Money: For most of us, bear markets have to be endured if the fruits of the bull market beyond are to be enjoyed. In other words, no pain, no gain

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We all know - or should do by now - that we are living through one of the great bull markets of this century. But how abnormal is it, and what are the implications for investors?

One man who has dared to try and put the current bull market in its long- term global context is Dr Sandy Nairn, who runs the Edinburgh office of the Templeton fund management group. By analysing the performance of the Morgan Stanley world stock market index from 1954 until the present, he has produced some fascinating new data about the length and magnitude of market cycles in the post-war period.

His definition of a bear market is one in which the market indices fall by 15 per cent or more, measured from peak to trough. On that basis, we have lived through eight bull markets and seven bear runs in the last 42 years.

Taking the period as a whole, the average length of a bull market over the period has been just under four years; the average bear market about one quarter as long. Similarly, the bull markets on average have produced a real (post-inflation) return to investors of 103 per cent and the bear phases a loss of 26 per cent.

By and large, bull markets run four times as long as bear markets and double investors' money in real terms. The succeeding bear market tends to last a year and costs investors a quarter of their wealth in real terms. The averages of course conceal some striking differences in performance. The most savage bear market was that between 1973 and 1974, when world stock markets lost 48 per cent in real terms. The strongest bull market was the five-year one that ran from mid-1982 to the crash of 1987. It generated an average real return of 31.5 per cent per annum.

Where does that leave the present bull market? According to Dr Nairn, the current upward trend in the stock market has now run for more than six years, since October, 1990.

That makes it either the longest or the second longest bull market since the war, depending on how precisely you measure the stock market rally in the mid 1950s, when the data is less reliable. What is not in doubt is that if the world index carries on climbing until the end of 1997, it will have earned for sure the accolade of being the longest global bull market of the post-war period.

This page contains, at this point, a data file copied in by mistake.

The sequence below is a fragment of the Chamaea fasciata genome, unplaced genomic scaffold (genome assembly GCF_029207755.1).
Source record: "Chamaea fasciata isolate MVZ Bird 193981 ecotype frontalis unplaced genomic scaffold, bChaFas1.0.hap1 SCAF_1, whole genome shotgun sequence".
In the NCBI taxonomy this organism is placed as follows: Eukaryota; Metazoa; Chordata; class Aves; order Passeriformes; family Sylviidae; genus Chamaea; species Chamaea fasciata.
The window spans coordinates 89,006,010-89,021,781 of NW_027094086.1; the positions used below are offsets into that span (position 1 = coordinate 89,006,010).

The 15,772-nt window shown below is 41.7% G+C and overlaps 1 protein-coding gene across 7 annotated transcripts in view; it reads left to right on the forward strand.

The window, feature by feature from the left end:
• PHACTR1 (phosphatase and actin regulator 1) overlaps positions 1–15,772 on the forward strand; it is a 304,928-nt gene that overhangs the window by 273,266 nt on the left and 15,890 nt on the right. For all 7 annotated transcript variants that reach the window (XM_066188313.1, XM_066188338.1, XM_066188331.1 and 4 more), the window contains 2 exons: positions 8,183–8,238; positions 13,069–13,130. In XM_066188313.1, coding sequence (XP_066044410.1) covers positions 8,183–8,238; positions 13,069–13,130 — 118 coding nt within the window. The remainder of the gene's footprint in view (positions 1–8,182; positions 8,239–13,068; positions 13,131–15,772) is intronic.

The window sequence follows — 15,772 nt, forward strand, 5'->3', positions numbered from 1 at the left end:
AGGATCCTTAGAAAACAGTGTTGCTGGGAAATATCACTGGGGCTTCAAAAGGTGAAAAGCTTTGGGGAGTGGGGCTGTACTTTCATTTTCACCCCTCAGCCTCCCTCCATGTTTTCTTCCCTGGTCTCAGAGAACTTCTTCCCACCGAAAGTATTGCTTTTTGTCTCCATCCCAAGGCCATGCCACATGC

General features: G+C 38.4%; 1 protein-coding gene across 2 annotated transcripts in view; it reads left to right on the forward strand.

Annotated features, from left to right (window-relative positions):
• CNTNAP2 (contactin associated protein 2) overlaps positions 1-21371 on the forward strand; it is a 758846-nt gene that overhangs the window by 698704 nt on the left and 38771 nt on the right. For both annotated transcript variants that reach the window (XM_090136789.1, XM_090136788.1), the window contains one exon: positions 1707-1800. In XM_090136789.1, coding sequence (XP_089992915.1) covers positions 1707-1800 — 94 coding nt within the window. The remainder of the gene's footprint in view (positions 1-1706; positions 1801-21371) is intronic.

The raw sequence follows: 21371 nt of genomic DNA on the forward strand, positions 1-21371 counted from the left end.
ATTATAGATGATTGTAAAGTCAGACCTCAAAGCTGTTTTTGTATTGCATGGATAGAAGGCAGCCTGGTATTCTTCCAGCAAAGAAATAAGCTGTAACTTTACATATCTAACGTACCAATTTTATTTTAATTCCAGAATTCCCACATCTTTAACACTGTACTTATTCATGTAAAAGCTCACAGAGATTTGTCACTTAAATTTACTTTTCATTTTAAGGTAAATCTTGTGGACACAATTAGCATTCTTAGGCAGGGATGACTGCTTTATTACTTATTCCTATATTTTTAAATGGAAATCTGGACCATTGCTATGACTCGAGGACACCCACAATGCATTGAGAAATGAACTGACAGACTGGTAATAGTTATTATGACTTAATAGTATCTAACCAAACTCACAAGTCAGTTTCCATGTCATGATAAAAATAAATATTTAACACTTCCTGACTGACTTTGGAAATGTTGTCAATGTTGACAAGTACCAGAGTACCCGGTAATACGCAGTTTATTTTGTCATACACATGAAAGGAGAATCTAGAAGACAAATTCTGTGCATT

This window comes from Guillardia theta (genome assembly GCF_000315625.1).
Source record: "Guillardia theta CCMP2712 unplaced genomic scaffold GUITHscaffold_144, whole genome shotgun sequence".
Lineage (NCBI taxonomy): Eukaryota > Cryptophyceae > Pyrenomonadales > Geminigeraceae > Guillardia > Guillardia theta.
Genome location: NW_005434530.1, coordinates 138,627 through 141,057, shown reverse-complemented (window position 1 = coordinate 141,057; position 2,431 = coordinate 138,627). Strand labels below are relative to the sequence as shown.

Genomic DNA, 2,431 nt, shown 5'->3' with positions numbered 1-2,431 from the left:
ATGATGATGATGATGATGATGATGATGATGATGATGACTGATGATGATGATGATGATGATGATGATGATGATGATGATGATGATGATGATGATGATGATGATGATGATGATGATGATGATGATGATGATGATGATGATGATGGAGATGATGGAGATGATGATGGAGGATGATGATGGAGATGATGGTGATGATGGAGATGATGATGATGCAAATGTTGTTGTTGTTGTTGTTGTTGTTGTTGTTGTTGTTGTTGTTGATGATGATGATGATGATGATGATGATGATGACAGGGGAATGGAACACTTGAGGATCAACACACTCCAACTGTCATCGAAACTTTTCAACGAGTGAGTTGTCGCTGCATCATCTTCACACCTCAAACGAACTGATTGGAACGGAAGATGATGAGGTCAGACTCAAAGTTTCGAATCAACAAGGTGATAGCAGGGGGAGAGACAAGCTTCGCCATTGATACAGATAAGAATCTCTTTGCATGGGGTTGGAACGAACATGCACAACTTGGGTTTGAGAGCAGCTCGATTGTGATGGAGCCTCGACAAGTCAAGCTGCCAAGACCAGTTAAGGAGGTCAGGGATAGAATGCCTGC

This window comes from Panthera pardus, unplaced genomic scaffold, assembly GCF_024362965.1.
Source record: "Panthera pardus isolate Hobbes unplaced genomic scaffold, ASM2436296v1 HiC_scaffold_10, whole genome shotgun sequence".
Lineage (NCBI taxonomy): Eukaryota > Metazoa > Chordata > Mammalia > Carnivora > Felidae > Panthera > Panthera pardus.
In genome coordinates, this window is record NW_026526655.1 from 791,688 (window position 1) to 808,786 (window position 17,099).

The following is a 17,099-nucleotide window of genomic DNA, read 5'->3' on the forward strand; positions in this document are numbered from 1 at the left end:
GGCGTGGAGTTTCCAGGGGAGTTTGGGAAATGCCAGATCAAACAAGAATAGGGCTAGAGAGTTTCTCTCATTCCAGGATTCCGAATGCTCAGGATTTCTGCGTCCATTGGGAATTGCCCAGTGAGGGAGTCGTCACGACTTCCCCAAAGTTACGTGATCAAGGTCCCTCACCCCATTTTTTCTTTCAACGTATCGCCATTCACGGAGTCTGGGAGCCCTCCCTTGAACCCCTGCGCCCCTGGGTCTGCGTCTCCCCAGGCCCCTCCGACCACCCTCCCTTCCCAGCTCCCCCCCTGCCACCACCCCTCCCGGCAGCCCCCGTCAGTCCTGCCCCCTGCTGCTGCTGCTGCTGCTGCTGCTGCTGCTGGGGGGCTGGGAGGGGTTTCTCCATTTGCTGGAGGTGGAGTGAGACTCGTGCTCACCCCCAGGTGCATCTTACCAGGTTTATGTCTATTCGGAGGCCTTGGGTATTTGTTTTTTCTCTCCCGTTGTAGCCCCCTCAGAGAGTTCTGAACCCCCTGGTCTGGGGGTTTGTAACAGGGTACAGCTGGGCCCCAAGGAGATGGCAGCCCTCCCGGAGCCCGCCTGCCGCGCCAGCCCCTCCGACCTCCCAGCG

But it will still not be the most dramatic bull market we have known. The cumulative real return since 1990 - just over 80 per cent - still lags that recorded in the market booms of the mid-1950s and the mid-1980s (134 per cent and 302 per cent respectively). Just as interesting is the fact that, while the 1987 crash is still etched in most investors' minds as the worst setback in recent memory, hindsight places it as more of a concentrated correction to a previously overheated market than a climactic break with the long-term trend.

Dr Nairn is careful to point out that history provides no guarantee to the future, at least in any mechanistic sense. But for anyone who believes that markets are rational in the long run (as Templeton and many other so-called value investors do), the implication has to be that a bear market will arrive in due course - and probably sooner rather than later, if the length of the current bull phase is anything to go by. We just don't know when. A gloomy prospect? Not necessarily.

Anyone who has a strong balance sheet and sufficient spare funds to pick up the bargains that the bear market will inevitably throw up should be well placed to benefit from it. Doing just that was how Sir John Templeton made his millions in a 40 year investment career.

Dr Nairn puts it: "Every bear market has always been followed by a bull market which has been more rewarding than the bear market which preceded it."

What he means is that, for anyone lacking the skill or luck to call the turns in the market as they happen, bear markets have to be endured if the fruits of the bull market beyond are to be enjoyed.

In the 42-year period looked at by Dr Nairn, holding cash would have produced only a tenth of the gain in wealth available from being invested in shares throughout.

But if you had invested a regular sum in Templeton's main growth fund every month since 1954, there has not been one five year period when the stock market would not have produced an overall positive real return. That is the case for patient, long-term equity investment.

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